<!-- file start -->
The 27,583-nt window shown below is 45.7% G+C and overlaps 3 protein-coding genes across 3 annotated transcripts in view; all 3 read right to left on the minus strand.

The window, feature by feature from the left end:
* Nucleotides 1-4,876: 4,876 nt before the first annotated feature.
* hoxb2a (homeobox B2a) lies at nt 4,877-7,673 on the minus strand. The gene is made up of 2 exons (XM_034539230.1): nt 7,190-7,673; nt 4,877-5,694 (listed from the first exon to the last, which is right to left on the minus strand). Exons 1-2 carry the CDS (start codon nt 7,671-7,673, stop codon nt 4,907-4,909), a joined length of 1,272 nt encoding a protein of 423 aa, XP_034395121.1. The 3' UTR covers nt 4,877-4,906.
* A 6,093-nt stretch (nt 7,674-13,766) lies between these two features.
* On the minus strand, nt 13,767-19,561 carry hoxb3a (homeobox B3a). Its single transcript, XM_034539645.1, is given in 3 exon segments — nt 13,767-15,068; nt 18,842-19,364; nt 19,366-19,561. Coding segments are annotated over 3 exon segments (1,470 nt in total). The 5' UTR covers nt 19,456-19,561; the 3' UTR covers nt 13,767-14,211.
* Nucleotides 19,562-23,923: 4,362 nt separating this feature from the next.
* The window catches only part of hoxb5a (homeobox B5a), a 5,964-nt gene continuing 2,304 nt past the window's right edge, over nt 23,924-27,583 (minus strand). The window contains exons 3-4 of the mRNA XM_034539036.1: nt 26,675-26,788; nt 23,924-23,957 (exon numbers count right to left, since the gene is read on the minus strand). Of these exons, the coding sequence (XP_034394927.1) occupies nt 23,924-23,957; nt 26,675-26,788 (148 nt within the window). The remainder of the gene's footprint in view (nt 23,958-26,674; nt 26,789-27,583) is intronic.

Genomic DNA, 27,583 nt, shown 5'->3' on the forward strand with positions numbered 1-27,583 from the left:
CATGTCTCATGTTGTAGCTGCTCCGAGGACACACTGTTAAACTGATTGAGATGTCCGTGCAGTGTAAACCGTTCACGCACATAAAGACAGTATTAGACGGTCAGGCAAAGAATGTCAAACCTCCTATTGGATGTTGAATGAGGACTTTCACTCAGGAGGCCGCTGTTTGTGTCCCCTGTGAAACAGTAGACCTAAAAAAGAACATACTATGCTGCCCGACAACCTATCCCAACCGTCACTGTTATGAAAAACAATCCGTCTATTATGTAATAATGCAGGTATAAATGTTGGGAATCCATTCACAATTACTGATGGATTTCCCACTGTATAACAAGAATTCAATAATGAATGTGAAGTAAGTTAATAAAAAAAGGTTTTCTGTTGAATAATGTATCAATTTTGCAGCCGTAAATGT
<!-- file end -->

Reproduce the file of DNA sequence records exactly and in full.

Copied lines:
The 27,583-nt window shown below is 45.7% G+C and overlaps 3 protein-coding genes across 3 annotated transcripts in view; all 3 read right to left on the minus strand.

The window, feature by feature from the left end:
* Nucleotides 1-4,876: 4,876 nt before the first annotated feature.
* hoxb2a (homeobox B2a) lies at nt 4,877-7,673 on the minus strand. The gene is made up of 2 exons (XM_034539230.1): nt 7,190-7,673; nt 4,877-5,694 (listed from the first exon to the last, which is right to left on the minus strand). Exons 1-2 carry the CDS (start codon nt 7,671-7,673, stop codon nt 4,907-4,909), a joined length of 1,272 nt encoding a protein of 423 aa, XP_034395121.1. The 3' UTR covers nt 4,877-4,906.
* A 6,093-nt stretch (nt 7,674-13,766) lies between these two features.
* On the minus strand, nt 13,767-19,561 carry hoxb3a (homeobox B3a). Its single transcript, XM_034539645.1, is given in 3 exon segments — nt 13,767-15,068; nt 18,842-19,364; nt 19,366-19,561. Coding segments are annotated over 3 exon segments (1,470 nt in total). The 5' UTR covers nt 19,456-19,561; the 3' UTR covers nt 13,767-14,211.
* Nucleotides 19,562-23,923: 4,362 nt separating this feature from the next.
* The window catches only part of hoxb5a (homeobox B5a), a 5,964-nt gene continuing 2,304 nt past the window's right edge, over nt 23,924-27,583 (minus strand). The window contains exons 3-4 of the mRNA XM_034539036.1: nt 26,675-26,788; nt 23,924-23,957 (exon numbers count right to left, since the gene is read on the minus strand). Of these exons, the coding sequence (XP_034394927.1) occupies nt 23,924-23,957; nt 26,675-26,788 (148 nt within the window). The remainder of the gene's footprint in view (nt 23,958-26,674; nt 26,789-27,583) is intronic.

Genomic DNA, 27,583 nt, shown 5'->3' on the forward strand with positions numbered 1-27,583 from the left:
CATGTCTCATGTTGTAGCTGCTCCGAGGACACACTGTTAAACTGATTGAGATGTCCGTGCAGTGTAAACCGTTCACGCACATAAAGACAGTATTAGACGGTCAGGCAAAGAATGTCAAACCTCCTATTGGATGTTGAATGAGGACTTTCACTCAGGAGGCCGCTGTTTGTGTCCCCTGTGAAACAGTAGACCTAAAAAAGAACATACTATGCTGCCCGACAACCTATCCCAACCGTCACTGTTATGAAAAACAATCCGTCTATTATGTAATAATGCAGGTATAAATGTTGGGAATCCATTCACAATTACTGATGGATTTCCCACTGTATAACAAGAATTCAATAATGAATGTGAAGTAAGTTAATAAAAAAAGGTTTTCTGTTGAATAATGTATCAATTTTGCAGCCGTAAATGT